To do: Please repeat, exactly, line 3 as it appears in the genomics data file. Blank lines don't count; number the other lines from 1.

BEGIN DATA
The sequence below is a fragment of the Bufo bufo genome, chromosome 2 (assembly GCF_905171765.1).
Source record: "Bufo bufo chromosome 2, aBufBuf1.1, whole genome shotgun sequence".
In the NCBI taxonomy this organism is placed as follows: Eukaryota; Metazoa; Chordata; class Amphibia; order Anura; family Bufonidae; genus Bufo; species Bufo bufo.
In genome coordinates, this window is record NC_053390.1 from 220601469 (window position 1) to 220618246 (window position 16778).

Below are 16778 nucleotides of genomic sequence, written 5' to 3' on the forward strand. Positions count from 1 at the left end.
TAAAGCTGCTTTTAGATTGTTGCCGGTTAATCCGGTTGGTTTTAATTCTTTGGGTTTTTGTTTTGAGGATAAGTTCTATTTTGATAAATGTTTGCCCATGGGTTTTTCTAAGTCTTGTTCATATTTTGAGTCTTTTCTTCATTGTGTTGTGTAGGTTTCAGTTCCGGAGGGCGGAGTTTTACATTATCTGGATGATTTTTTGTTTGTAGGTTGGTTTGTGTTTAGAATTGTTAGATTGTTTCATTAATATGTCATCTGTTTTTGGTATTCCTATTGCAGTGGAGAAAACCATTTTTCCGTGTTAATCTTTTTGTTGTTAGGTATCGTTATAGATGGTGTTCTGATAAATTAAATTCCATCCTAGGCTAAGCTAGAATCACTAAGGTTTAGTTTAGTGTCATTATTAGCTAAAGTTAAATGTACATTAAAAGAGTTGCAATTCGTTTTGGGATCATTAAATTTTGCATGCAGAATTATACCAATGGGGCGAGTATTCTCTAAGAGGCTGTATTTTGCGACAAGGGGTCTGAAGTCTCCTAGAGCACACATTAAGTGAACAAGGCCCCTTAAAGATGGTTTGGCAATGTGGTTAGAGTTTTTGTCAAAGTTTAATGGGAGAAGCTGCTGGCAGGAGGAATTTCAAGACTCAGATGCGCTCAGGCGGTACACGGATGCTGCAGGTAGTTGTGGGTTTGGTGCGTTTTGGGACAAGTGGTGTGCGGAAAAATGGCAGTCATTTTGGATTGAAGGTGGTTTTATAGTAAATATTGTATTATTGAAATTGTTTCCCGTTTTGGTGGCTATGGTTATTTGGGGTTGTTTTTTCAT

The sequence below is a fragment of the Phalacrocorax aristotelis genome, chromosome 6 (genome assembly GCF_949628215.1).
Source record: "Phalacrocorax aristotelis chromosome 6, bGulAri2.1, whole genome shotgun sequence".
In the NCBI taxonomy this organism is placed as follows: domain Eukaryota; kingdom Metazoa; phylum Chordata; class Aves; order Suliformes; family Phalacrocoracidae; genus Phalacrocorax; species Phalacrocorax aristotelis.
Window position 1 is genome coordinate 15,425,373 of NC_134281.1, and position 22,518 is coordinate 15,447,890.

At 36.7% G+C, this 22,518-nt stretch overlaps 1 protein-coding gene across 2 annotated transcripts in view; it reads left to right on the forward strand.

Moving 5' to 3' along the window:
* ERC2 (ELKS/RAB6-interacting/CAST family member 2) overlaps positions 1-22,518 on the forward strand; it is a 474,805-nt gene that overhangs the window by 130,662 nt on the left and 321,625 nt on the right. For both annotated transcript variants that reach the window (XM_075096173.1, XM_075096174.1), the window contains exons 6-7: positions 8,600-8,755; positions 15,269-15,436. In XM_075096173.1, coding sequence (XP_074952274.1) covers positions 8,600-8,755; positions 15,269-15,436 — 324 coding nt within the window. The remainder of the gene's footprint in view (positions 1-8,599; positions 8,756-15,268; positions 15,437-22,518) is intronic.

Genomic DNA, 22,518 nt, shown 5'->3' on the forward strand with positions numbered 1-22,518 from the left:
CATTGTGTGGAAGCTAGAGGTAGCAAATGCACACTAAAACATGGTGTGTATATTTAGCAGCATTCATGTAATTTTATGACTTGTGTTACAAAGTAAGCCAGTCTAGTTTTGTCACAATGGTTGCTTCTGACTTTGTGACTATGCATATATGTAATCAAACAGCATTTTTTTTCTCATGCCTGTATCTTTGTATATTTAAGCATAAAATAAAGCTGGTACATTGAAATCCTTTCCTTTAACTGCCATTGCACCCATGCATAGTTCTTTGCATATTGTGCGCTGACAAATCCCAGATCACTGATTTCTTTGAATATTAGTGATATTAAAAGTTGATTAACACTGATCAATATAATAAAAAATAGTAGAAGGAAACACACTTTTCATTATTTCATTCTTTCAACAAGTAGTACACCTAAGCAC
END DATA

In the NCBI taxonomy this organism is placed as follows: Eukaryota; Metazoa; Chordata; class Amphibia; order Anura; family Bufonidae; genus Bufo; species Bufo bufo.